Confocal analysis.

Confocal analysis was performed using a Meta-510 Zeiss laser scanning confocal system running LSM 510 software coupled to a Zeiss microscope (Axiovert 200M, Carl Zeiss, Munich, Germany) with an oil immersion Plan-Apochromat objective (40×, 1.2 numerical aperture) and Bio-Rad (Hercules, CA) MRC 1024 laser scanning confocal system running Laser Sharp 3.0 software coupled to a Zeiss microscope (Axiovert 100) with a water immersion objective (40×, 1.2 numerical aperture). A water-cooled argon UV laser (488 nm) or a krypton/argon laser was used to excite the preparation (through its 363-, 488-, or 568-nm line), and light emitted was selected with band-pass filters (522/35 for FITC or 598/40 for PE). For DAPI visualization, a mercury lamp was used to excite the preparation (through its 20/80 nm line), and light emitted was selected with band-pass filters (363/90 for DAPI). For each section, a minimum of six fields were acquired. Image analysis and processing were performed with Zeiss LSM Image Browser (Zeiss, Carl Zeiss, Munich, Germany), Adobe Photoshop CS4 (11,0, San Jose, CA) and Image Tool (3,00) software. Analyses were performed by counting the total number of cells in six to nine fields acquired and calculating the average number of cells for each sample (total number of cells/number of fields counted). This procedure was performed for each parameter analyzed, allowing determination of the total number of inflammatory cells (total number of DAPI+ cells within the inflammatory infiltrate), the number of FITC or PE single-positive cells, and the number of double-positive cells. The counts were performed blindly; the results were expressed as the average of cell number/field for each parameter for each patient. Percent frequency of each parameter (cell populations, cytokines, and granzyme) was also determined in relation to the inflammatory infiltrate. The results are representative of two experiments per patient.

Statistical analysis.

Statistical analysis of the data was performed using GraphPad/Prism 4 statistical software (San Diego, CA) and SPSS 12 Statistics (IBM Corporation, Armonk, NY). The comparisons of percentage for a given parameter between the groups of same patients (before and after treatment) were performed using the paired t-test. Comparison between averages of groups involving different patients (comparing groups submitted to different treatments) was performed using nonparametric test. The Spearman correlation analysis test was also performed. Differences were considered statistically significant at P-values equal or lower than 0.05.

RESULTS

Pentoxifylline associated with Sbv treatment reduces the frequency of CD68+ macrophages in ML patients, without changing the frequency of T cells.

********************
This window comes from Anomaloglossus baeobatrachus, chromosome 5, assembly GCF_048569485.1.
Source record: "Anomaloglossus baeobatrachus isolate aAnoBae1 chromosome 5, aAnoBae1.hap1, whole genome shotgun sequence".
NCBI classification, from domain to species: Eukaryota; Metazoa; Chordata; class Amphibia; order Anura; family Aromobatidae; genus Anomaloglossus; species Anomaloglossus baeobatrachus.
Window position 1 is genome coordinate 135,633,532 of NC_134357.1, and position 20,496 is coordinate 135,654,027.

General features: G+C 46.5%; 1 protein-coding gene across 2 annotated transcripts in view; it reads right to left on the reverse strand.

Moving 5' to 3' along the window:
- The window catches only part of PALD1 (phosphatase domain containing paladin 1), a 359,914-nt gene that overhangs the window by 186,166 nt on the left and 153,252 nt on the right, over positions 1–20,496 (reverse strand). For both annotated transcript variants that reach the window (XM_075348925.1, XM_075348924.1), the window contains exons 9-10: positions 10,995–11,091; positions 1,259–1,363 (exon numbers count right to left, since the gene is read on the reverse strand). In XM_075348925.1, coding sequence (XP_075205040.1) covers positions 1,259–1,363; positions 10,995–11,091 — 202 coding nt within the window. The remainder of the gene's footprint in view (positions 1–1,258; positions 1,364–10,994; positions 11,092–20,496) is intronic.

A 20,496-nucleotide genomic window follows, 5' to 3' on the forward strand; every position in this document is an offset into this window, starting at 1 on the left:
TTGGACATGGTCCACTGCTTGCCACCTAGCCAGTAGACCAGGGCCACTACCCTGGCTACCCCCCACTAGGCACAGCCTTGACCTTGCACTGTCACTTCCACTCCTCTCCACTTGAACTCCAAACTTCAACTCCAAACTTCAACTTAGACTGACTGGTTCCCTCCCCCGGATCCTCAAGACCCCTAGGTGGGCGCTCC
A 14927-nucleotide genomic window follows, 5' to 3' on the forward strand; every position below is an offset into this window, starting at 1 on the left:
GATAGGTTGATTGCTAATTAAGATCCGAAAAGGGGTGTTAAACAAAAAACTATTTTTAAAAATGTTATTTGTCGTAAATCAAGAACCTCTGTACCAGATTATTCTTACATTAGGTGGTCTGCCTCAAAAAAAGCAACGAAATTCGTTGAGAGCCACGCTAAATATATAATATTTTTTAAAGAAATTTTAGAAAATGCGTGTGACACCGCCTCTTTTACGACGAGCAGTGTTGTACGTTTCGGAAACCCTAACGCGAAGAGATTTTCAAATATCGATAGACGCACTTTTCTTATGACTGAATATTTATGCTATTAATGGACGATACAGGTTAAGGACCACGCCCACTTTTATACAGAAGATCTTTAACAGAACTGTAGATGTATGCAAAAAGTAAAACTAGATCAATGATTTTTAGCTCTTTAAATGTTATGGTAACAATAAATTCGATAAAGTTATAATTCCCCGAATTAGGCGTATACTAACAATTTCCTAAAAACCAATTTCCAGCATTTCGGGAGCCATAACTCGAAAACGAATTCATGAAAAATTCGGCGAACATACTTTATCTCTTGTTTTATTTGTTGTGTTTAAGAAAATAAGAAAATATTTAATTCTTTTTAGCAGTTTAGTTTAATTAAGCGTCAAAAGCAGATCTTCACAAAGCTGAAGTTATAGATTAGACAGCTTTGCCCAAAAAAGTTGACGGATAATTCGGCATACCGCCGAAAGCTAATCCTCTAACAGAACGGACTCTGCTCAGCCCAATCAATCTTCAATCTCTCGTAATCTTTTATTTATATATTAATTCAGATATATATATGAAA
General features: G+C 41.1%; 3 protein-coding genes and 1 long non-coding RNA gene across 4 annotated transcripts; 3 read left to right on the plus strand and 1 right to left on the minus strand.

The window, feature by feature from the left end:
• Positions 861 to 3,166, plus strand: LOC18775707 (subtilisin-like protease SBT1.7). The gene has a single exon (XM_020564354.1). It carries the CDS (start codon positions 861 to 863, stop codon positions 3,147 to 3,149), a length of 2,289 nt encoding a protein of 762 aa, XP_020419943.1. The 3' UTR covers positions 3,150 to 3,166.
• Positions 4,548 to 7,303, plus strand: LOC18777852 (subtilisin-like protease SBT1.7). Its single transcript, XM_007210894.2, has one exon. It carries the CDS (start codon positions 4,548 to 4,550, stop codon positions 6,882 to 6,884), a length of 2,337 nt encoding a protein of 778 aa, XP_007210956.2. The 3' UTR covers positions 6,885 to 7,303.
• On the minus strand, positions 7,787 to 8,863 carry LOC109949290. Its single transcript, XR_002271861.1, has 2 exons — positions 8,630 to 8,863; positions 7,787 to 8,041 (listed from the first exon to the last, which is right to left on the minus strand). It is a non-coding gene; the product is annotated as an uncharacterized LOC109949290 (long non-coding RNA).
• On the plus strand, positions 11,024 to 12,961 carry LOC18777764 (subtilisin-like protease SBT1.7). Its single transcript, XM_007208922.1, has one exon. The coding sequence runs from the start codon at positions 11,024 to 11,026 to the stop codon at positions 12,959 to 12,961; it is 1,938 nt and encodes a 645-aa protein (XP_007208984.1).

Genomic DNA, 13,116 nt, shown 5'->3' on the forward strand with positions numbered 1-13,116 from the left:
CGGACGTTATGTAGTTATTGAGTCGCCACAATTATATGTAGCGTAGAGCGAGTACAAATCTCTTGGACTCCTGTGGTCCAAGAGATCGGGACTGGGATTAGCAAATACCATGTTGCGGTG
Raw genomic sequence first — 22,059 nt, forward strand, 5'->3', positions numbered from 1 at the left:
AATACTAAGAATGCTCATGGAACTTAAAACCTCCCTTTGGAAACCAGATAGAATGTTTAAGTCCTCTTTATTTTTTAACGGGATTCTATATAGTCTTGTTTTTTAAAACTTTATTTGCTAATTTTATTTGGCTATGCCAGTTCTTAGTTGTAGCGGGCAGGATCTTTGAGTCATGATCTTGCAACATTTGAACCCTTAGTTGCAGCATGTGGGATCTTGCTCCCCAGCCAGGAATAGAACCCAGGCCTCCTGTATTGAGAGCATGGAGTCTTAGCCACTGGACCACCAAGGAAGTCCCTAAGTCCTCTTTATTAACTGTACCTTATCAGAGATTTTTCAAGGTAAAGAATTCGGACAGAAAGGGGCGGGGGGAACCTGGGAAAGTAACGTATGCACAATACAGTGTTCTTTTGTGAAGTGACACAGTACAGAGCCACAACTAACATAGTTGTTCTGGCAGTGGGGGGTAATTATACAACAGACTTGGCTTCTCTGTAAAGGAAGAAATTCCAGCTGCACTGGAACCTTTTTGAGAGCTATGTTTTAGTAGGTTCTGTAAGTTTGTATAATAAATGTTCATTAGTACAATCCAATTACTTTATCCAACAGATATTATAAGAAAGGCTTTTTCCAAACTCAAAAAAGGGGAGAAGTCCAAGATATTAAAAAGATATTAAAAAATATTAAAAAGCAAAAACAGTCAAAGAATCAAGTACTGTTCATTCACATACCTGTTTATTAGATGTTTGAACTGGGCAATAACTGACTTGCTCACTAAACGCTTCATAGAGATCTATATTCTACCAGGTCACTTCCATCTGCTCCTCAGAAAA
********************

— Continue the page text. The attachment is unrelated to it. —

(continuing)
Leishmania braziliensis was the species identified in all lesions. The composition of the inflammatory infiltrate in lesions from ML patients was determined by counting the number of DAPI-positive cells per field using confocal microscopy, as described in Materials and Methods. The total number of cells composing the inflammatory infiltrate in lesions from ML patients submitted to treatments with Sbv alone or PTX associated with Sbv did not change before and after the treatments (Figure 1A). Moreover, the intensity of the inflammatory infiltrate was similar when comparing lesions from ML patients submitted with the different treatments. We then evaluated if there were qualitative differences in the inflammatory infiltrates from lesions of patients submitted to the different regimens, by determining the number and frequency of CD4+, CD8+, and CD68+ cells. We observed that the frequency (%, Figure 1B) and number (Figure 1C) of CD4+ and CD8+ did not change before and after treatment, or comparing after the different treatments. However, although the frequency (%, Figure 1B) and number (Figure 1C) of CD68+ macrophages did not significantly change after Sbv treatment, they were significantly lower in lesions from ML patients after treatment using PTX associated with Sbv, as compared with lesions before treatment.

Figure 1.
Figure 1.

Comparative analysis of (A) total inflammatory infiltrate, (B) percent frequency, and (C) number of T CD4+, T CD8+, and CD68+ cells in lesions from mucosal leishmaniasis patients before and after treatment with Sbv alone (n = 5) or with Sbv + pentoxifylline (PTX) (n = 5). Data are expressed in box plots. The box extends from the 25th percentile to 75th percentile, with a horizontal line at the median (50th percentile). Whiskers extend from the lowest value to the 25th percentile and from the 75th percentile to the highest value, showing the range of data distribution. Statistical significance is indicated in each graph. Bottom panels in (B) show representative confocal images of lesions before and after treatment with Sbv + PTX, showing the staining for CD68 (green) and DAPI (blue). Values represent the average ± SD of each group following numeric determination of the percentage of CD68+ cells. Asterisks indicate statistically significant differences between groups at P < 0.05. Bar = 10 µm.